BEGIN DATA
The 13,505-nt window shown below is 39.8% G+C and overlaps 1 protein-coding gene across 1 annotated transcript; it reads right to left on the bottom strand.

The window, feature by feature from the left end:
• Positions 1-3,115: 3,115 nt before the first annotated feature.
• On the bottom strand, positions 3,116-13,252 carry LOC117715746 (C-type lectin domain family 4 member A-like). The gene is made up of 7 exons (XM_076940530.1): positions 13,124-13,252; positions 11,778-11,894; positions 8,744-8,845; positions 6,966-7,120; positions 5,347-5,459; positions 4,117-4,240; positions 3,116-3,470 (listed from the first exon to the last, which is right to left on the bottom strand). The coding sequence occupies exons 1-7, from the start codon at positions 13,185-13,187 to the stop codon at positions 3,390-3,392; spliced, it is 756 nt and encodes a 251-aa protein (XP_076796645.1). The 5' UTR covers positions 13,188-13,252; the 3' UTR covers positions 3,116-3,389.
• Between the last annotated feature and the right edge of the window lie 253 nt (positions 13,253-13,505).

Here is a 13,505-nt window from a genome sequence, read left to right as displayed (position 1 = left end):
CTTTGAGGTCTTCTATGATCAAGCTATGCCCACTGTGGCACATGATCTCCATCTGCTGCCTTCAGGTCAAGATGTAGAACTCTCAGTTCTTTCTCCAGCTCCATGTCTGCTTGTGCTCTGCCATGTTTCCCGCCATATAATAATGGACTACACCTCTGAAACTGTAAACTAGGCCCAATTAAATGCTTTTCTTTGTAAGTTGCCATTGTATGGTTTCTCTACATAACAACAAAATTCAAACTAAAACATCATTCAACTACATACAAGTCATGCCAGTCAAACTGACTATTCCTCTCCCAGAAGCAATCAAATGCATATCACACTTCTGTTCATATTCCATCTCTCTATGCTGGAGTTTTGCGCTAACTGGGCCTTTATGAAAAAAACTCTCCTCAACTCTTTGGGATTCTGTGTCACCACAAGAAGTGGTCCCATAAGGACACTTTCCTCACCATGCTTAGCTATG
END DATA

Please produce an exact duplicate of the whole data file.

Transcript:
The 13,505-nt window shown below is 39.8% G+C and overlaps 1 protein-coding gene across 1 annotated transcript; it reads right to left on the bottom strand.

The window, feature by feature from the left end:
• Positions 1-3,115: 3,115 nt before the first annotated feature.
• On the bottom strand, positions 3,116-13,252 carry LOC117715746 (C-type lectin domain family 4 member A-like). The gene is made up of 7 exons (XM_076940530.1): positions 13,124-13,252; positions 11,778-11,894; positions 8,744-8,845; positions 6,966-7,120; positions 5,347-5,459; positions 4,117-4,240; positions 3,116-3,470 (listed from the first exon to the last, which is right to left on the bottom strand). The coding sequence occupies exons 1-7, from the start codon at positions 13,185-13,187 to the stop codon at positions 3,390-3,392; spliced, it is 756 nt and encodes a 251-aa protein (XP_076796645.1). The 5' UTR covers positions 13,188-13,252; the 3' UTR covers positions 3,116-3,389.
• Between the last annotated feature and the right edge of the window lie 253 nt (positions 13,253-13,505).

Here is a 13,505-nt window from a genome sequence, read left to right as displayed (position 1 = left end):
CTTTGAGGTCTTCTATGATCAAGCTATGCCCACTGTGGCACATGATCTCCATCTGCTGCCTTCAGGTCAAGATGTAGAACTCTCAGTTCTTTCTCCAGCTCCATGTCTGCTTGTGCTCTGCCATGTTTCCCGCCATATAATAATGGACTACACCTCTGAAACTGTAAACTAGGCCCAATTAAATGCTTTTCTTTGTAAGTTGCCATTGTATGGTTTCTCTACATAACAACAAAATTCAAACTAAAACATCATTCAACTACATACAAGTCATGCCAGTCAAACTGACTATTCCTCTCCCAGAAGCAATCAAATGCATATCACACTTCTGTTCATATTCCATCTCTCTATGCTGGAGTTTTGCGCTAACTGGGCCTTTATGAAAAAAACTCTCCTCAACTCTTTGGGATTCTGTGTCACCACAAGAAGTGGTCCCATAAGGACACTTTCCTCACCATGCTTAGCTATG